Sypher has been widely considered as the ‘voice of reason’ in the Fortnite community. He’s not one for hot takes and spur-of-the-moment outbursts. He has always had a reasonable opinion on controversial Fortnite topics like SBMM, aim assist, new items, etc.
Epic are, clearly, listening to community feedback on all fronts. They made it evident that they were tweaking skill-based matchmaking. It’s doubtful that their ultimate goal was to stuff every match with 60 to 90 bots. That’s not what they wanted and not what regular players want.
We’ll have to see how the SBMM system plays out, but Sypher will make it through to the other side. This seems to be a small controversy that’s isolated to Twitter and doesn’t tell the whole story. Sypher will continue to be one of the most reasonable Fortnite creators on the platform, despite the hate he’s getting on this one.
Ninja calls for a dedicated Fortnite pro league: could it happen?
Ninja suggests an official Fortnite league as a solution to some of the biggest problems in the game. Is such a thing realistic?
Competitive Fortnite is always a topic that we discuss, here, but it’s been in the crosshairs of the wider gaming and esports landscape of late. Pro Fortnite players voiced their disappointment in the Season 4 PC FNCS prize pool, comparing it to similar competitions from a year ago.
The Season 4 prize pool is significantly lower, but Epic are allocating their funds differently, now. They spread their prize pool across several regions and platforms, which lowers the amount that they can give to the most popular platform: PC. They’re also hosting daily and weekly Cash Cups, which comes out of their prize pool budget as well.
You can say what you want about Epic’s distribution of their prize pool; that’s not the topic, here. The real problem – as esports reporter, Slasher, detailed in a tweet thread – is the lack of support that these tier-one Fortnite pros feel that they receive from Epic Games.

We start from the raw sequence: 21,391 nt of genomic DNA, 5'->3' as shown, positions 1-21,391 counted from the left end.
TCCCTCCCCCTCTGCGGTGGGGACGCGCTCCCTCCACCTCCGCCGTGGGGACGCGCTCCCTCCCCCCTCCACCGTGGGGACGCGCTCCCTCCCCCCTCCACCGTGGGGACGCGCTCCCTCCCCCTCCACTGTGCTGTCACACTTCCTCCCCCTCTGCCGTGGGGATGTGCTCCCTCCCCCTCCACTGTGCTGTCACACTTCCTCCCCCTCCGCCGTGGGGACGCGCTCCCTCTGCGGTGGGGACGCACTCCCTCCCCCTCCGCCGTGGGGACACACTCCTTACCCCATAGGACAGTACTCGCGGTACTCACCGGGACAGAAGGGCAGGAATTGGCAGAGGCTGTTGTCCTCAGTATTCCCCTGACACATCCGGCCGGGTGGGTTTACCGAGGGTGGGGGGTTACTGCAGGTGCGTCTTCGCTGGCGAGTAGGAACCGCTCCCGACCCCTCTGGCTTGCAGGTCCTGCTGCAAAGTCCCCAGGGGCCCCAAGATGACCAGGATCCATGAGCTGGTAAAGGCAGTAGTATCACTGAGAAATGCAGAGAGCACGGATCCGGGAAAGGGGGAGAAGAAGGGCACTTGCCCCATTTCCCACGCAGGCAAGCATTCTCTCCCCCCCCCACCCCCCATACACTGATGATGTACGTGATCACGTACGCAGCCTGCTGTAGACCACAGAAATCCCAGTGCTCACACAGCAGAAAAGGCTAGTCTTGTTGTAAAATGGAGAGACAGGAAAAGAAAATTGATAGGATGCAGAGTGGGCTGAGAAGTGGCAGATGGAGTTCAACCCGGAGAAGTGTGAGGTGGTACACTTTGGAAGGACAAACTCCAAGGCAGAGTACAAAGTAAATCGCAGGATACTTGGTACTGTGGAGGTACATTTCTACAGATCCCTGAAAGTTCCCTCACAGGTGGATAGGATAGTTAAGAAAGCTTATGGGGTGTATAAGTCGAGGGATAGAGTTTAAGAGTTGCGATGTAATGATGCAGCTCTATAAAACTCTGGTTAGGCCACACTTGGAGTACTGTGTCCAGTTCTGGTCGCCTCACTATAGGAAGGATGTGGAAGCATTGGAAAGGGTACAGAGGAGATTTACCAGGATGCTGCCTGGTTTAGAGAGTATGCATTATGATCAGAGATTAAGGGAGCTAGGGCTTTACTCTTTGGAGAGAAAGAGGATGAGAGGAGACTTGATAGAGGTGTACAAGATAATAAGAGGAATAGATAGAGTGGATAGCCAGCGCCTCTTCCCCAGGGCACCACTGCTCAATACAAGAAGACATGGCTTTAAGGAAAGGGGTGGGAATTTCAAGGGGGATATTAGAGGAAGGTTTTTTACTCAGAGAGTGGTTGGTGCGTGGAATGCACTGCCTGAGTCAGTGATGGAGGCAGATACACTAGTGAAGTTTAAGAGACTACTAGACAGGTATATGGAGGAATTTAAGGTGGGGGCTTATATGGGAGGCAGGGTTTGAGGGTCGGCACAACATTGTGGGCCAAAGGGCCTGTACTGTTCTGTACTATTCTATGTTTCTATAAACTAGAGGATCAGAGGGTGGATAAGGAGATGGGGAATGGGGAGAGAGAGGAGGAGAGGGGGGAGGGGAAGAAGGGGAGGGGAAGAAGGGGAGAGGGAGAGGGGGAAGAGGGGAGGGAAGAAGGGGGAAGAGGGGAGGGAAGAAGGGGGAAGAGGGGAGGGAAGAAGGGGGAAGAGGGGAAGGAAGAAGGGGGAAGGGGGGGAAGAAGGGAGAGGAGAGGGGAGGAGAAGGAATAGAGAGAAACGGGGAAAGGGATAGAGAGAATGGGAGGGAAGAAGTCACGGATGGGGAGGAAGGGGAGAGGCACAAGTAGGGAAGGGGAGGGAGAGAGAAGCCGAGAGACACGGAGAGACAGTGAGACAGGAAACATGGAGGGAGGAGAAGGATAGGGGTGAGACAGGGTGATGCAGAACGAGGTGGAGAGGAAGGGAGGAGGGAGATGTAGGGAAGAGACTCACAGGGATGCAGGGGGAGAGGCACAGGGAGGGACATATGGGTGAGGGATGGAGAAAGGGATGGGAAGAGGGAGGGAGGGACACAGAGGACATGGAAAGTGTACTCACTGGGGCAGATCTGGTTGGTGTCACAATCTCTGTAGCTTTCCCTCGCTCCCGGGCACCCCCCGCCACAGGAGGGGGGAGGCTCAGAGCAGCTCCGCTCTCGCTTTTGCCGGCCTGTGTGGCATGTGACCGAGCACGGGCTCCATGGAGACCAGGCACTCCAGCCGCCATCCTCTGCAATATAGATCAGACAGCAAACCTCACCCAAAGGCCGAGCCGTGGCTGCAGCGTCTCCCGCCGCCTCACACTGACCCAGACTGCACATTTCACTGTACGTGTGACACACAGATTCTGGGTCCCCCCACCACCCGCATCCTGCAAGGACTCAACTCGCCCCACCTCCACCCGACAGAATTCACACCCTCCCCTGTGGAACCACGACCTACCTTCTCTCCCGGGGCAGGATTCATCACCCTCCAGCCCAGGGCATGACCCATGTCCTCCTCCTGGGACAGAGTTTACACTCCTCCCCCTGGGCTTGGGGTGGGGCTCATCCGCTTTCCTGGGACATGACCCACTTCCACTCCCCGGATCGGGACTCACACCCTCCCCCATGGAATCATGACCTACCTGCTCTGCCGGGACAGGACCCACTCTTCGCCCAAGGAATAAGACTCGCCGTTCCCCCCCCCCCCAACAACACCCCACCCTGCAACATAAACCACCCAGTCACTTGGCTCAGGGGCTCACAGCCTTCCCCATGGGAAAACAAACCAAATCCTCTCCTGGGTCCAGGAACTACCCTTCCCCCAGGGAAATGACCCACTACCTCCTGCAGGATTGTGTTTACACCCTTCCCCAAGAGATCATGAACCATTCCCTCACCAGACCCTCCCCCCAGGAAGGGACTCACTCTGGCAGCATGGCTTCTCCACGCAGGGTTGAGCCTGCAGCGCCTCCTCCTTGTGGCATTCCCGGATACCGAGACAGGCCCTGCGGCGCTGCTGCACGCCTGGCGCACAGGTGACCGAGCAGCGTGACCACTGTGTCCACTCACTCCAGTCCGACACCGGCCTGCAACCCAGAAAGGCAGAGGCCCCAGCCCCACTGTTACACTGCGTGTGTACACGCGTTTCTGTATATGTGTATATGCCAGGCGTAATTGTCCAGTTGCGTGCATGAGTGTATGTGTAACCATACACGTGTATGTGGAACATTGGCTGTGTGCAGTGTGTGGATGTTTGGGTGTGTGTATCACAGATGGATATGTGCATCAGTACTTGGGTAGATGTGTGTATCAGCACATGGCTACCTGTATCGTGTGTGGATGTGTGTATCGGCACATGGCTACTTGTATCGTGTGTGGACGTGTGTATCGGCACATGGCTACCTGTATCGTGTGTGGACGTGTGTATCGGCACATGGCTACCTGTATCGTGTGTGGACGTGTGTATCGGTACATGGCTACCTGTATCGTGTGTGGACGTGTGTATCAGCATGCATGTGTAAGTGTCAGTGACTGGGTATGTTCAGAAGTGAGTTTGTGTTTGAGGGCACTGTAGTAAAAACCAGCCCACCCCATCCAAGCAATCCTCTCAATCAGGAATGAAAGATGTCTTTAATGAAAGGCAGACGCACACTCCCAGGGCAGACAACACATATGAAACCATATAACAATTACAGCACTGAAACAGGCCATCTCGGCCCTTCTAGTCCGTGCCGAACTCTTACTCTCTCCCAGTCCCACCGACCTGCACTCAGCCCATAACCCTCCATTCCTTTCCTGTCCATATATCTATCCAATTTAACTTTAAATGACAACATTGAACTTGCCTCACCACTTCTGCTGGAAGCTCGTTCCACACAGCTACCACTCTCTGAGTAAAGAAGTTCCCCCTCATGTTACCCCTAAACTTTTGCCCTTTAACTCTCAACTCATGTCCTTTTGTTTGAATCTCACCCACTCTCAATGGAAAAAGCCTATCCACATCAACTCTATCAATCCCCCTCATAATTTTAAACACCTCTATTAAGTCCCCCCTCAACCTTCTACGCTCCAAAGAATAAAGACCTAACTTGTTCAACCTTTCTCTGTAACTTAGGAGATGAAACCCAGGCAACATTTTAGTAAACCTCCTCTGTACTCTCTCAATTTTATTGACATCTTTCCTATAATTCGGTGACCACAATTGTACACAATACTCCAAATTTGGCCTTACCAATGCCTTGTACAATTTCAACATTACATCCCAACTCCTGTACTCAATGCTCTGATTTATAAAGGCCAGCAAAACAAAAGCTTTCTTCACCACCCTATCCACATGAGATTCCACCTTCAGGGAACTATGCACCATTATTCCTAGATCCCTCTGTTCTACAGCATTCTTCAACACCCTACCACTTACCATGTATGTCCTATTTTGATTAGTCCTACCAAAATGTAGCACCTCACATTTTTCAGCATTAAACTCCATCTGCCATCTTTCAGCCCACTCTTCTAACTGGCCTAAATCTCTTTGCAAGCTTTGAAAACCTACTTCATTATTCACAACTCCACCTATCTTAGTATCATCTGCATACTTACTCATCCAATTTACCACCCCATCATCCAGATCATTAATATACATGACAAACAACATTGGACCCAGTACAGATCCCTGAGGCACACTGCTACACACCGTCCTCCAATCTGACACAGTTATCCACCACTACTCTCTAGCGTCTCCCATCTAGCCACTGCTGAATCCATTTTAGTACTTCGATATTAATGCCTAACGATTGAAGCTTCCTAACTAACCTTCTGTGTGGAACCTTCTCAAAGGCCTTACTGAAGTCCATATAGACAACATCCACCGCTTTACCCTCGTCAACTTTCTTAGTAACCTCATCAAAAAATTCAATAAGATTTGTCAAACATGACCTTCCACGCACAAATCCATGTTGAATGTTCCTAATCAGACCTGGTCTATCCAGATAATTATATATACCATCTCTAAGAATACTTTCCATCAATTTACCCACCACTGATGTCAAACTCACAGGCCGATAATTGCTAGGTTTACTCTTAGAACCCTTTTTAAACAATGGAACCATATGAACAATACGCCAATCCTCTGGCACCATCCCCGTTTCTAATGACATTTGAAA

This feeling of now being listened to fuels some of the outrage that’s common within the Fortnite community. What’s more is that these high-profile pro players need to continue to prove themselves time and time again just to qualify for paid events – something that isn’t the case in any other top esport.
People like Clix, Zayt, BenjyFishy, Mongraal, Bugha, and all of the other household names in Fortnite have to continue to qualify for official Fortnite tournaments. Theoretically, they have the same chance of qualifying as your cousin who has been grinding Cash Cups for the past few months.
This element is part of the allure of competitive Fortnite – that anyone could be a pro player. Several pros have come out of nowhere to win hundreds of thousands of dollars. Morgausse was a prime example of this during the Summer Skirmish. An unknown pro at the time, Morgausse left the event $225,000 richer and as the hottest free agent in Fortnite.
We’ve come a long way since then, however. All of the events are held online, which means everyone who has Fortnite and an internet connection can affect these games. Even players who know they can’t win an event can “grief” a high-profile streamer – landing on them and ruining the streamer’s chances of qualifying.
It feels like, after 2+ years of competitive play, Fortnite finally has an established esports scene. Is it time that Epic Games began working with organizations and developing a league, similar to what other esports titles have done?